c. VRE is a Gram+ pathogen


5. Antimycobacterial Antibiotics – inhibits mycolic acid synthesis

a. Mycolic acid is cell wall component of mycobacteria

a. Isoniazid (INH)

1) Against Mycobacterium tuberculosis



B. Inhibitors of Protein Synthesis

1. Aminoglycosides – changes 30S ribsosome, mRNA cannot be read properly

a. Streptomycin – 1st antibiotic agains Gram- bacteria (1944)

b. Neomycin – topical

c. Gentamicin – Pseudomonas infections


2. Tetracyclines

a. Broad spectrum antibiotic; produced by Streptomyces

b. Interfere with attachment of tRNA at 30S ribosome; interrupts protein synthesis

c. Against Gram+, Gram-, and intracellular rickettsias and chlamydias

d. Treat UTI’s

e. Broad spectrum nature leads to suppression of intestinal flora, leading to GI

upsets. Also, superinfections by Candida albicans

f. Can discolor teeth in children and cause liver damage in pregnant woman

g. Doxycycline is semi-synthetic tetracycline


3. Macrolides

a. Interferes with growing peptide at 50S ribosome

b. Erythromycin

1) Spectrum of activity similar to penicillin G

2) Cannot penetrate Gram- bacilli

3) Alternate to penicillin

4) Treat streptococcal and staphylococcal infections

c. Azithromycin (Zithromax®) and clarithromycin (Biaxin®)

1) Macrolides with broder spectrum and tissue penetration

2) Used to treat intracellular bacteria such as Chlamydia

4. Oxazolidinones (ox-a-zō-lēd-i-nōnes)

a. Interferes with interaction between mRNA and ribosomes

b. Completely synthetic

c. Used in response of VRE and MRSA

d. linezolid (Zyvox®)


C. Injury to Plasma Membrane

1. Triclosan – interrupts fatty acid synthesis

*household antimicrobial


D. Inhibit Nucleic Acid (DNA and RNA) Synthesis

1. Fluoroquinolones

a. Ciprofloxacin – Cipro®


E. Inhibit Synthesis of Essential Metabolites

1. Sulfonamides, a.k.a. sulfa drugs

2. Competitive Inhibition; binds to active site of enzymes

3. Structural analog of PABA; interferes with folic acid synthesis

4. Trimethoprim-sulfamethoxazole (TMP-SMZ)

a. Synergistic effect – much more effective when used in combination


V. Antifungal Drugs

A. Affect fungal sterols in plasma membrane; ergosterol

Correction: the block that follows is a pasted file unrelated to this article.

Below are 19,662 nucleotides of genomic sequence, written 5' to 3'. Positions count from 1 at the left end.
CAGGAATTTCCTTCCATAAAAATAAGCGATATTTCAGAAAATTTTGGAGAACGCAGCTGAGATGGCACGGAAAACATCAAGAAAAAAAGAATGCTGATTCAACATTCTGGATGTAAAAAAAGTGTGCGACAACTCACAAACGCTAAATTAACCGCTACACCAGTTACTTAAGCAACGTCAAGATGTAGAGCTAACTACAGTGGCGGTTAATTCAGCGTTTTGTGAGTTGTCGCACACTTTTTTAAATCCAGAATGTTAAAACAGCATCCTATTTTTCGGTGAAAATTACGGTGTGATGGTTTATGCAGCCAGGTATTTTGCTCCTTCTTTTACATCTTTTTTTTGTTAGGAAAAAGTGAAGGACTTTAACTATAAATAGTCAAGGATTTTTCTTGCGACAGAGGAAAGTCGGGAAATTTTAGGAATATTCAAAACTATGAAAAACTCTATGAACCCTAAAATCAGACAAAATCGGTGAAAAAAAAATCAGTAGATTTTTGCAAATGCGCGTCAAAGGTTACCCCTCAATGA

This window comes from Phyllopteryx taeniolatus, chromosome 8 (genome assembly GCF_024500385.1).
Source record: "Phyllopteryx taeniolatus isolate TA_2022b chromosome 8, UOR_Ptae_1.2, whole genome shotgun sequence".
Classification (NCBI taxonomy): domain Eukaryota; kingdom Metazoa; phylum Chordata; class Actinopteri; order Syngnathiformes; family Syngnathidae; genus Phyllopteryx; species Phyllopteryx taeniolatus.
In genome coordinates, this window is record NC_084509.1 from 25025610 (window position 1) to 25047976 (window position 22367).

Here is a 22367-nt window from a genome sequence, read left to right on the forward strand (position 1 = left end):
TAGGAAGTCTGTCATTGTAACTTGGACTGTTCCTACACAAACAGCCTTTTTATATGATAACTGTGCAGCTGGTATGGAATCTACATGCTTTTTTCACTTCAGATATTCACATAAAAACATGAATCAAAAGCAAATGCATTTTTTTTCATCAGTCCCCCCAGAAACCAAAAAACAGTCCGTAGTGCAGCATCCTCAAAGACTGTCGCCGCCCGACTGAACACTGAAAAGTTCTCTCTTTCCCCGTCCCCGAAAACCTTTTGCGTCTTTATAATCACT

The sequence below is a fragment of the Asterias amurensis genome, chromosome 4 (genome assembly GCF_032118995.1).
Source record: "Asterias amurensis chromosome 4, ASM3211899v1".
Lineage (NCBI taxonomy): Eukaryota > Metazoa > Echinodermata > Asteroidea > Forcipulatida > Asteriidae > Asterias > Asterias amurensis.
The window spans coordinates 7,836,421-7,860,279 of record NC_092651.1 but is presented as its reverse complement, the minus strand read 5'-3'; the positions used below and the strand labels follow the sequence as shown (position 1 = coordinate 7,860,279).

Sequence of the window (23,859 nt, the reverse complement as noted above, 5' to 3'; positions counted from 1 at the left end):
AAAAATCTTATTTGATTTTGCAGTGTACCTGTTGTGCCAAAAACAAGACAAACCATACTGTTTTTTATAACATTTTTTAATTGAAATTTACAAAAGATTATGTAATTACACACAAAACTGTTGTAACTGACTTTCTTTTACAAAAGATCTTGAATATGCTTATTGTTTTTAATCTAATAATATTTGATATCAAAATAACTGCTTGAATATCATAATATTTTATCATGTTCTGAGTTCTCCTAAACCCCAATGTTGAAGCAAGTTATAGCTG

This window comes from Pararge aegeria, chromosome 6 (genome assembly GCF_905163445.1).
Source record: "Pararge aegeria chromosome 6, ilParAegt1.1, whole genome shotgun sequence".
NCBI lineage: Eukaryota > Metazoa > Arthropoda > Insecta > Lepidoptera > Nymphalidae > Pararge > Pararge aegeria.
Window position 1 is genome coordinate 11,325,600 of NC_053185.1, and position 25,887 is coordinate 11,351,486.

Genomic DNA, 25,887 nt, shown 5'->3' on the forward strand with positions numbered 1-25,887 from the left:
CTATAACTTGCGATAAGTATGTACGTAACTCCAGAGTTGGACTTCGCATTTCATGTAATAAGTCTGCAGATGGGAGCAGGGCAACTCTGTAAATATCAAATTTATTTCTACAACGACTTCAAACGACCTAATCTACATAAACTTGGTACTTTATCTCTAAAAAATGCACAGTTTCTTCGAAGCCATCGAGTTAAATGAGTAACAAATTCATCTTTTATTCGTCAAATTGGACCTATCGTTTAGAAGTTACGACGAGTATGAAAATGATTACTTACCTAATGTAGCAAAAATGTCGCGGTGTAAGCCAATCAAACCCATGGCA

1. Sterol in our plasma membranes is cholesterol


B. Azoles

1. Clotrimazole and miconazole

a. Treat athlete’s foot and vaginal yeast infections

C. Tolnaftate

1. Treat athlete’s foot

2. Mechanism unknown



V. Antiviral, Antiprotozoan, and Antihelminthic Drugs

1. Will cover in future lectures



VI. Considerations When Choosing an Antimicrobial Drug


A. Identify Infectious Agent (pathogen causing disease)

1. Physicians direct examination; using experience will prescribe antibiotic

2. Culture and send to lab

3. Antibiotic is prescribed and if lab results show resistance to (or wrong) antibiotic

prescribed, then there will be patient follow up to get them on the right antibiotic.

4. Also, even if lab (in vitro) supports that correct antibiotic was prescribed, it may not

work in patient (in vivo)

a. Patient may have a few resistant cells that did not show up in lab or there could                           be one than one pathogen, some of which may be resistant to drug




B. Determining Pathogen Sensitivity to Drug (in lab)

1. Expose pure culture of pathogen to several types of drugs in vitro

2. Kirby-Bauer technique

a. Agar disc diffusion test

b. Look for zone of inhibition

3. Etest®

a. Used to determine Minimum Inhibitory Concentration (MIC)

b. MIC is lowest antibiotic concentration (ug/ml) that inhibits growth

4. Broth Dilution Test

a. Used to determine MIC and Minimal Bactericidal Concentration (MBC)

b. MIC and MBC minimize excessive use to decrease chance of tissue toxicity

c. Microdilution plates used in test


C. Determining Drug Safety

1. Therapeutic Index (TI)

a. Ratio of dose toxic to humans compared to minimum therapeutic dose

b. TI = Toxic Dose / MIC


(10 ug/ml)  / (9 ug/ml)  = TI = 1.1


(10 ug/ml)  / (1ug/ml)  = TI = 10 *much better choice


D. Patient Factors

1. Take careful history of patient (check for drug contraindication)

a. Preexisting medical conditions

1) Kidney or liver diseases – metabolizing and excreting drug

b. Allergies to medications (penicillins)

c. Elderly – decreased GI absorption

d. Pregnancy – drugs can cross placenta and affect fetus (tetracycline)

e. Other medications currently being used (Drug interaction)

1) Antacids reduce absorption of isoniazid

2) Tetracycline reduces effect of oral contraceptives